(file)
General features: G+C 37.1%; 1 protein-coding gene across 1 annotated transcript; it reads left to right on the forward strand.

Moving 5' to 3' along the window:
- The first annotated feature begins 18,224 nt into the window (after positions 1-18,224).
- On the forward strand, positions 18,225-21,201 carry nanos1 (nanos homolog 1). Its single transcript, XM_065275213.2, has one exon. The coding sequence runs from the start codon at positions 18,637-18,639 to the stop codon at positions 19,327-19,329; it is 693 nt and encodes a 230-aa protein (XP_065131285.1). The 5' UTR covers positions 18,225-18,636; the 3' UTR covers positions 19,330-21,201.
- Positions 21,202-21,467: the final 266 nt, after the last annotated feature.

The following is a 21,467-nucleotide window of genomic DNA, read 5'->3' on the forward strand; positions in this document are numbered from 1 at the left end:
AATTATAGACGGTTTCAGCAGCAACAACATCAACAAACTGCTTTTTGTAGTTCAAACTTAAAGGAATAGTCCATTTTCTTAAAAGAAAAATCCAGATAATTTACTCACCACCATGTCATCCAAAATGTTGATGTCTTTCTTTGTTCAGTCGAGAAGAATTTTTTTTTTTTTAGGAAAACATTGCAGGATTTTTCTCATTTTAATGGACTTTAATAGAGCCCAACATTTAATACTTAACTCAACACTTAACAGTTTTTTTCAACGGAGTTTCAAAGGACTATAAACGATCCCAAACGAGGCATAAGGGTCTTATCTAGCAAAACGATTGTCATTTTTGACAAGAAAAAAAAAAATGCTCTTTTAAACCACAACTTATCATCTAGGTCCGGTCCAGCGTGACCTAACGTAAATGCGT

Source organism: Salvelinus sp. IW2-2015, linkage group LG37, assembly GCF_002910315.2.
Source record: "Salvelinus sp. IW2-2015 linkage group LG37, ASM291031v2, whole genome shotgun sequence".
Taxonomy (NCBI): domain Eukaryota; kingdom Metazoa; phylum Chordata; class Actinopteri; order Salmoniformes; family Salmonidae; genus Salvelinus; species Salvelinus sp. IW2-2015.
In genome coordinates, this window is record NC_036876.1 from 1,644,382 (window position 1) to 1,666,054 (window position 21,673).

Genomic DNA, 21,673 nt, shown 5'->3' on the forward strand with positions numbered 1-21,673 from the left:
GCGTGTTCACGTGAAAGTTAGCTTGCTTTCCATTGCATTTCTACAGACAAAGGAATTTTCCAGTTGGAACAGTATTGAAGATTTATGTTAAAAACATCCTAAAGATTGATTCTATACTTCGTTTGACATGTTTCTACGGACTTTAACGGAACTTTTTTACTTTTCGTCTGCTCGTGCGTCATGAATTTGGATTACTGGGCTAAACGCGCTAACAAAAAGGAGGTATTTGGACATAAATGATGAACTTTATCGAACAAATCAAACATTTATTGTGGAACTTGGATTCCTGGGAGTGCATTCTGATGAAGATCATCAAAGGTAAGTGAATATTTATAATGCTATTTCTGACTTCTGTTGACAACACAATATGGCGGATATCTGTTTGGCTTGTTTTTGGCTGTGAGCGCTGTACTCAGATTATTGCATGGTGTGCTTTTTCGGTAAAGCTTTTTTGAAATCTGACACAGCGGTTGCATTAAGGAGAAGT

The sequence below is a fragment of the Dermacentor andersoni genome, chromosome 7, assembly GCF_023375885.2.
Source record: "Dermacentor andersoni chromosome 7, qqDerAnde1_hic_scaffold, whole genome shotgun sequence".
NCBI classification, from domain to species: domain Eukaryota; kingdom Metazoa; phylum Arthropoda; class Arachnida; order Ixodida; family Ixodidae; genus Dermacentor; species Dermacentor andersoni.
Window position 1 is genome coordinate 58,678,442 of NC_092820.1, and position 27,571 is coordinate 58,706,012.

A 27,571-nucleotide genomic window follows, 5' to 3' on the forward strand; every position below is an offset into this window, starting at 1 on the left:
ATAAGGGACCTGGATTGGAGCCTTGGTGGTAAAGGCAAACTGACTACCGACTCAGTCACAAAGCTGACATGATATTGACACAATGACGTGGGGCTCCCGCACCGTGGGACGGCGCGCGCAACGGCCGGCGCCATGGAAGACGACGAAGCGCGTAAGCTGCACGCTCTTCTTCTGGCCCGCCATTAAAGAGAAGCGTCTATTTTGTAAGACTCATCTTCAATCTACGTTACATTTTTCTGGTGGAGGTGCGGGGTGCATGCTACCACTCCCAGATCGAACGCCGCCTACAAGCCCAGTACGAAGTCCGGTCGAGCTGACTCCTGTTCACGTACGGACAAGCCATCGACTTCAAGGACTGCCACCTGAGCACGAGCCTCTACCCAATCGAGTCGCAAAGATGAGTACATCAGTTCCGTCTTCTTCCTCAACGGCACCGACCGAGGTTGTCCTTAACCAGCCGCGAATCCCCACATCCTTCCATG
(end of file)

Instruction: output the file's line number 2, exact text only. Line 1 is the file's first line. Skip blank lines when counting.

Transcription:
Moving 5' to 3' along the window: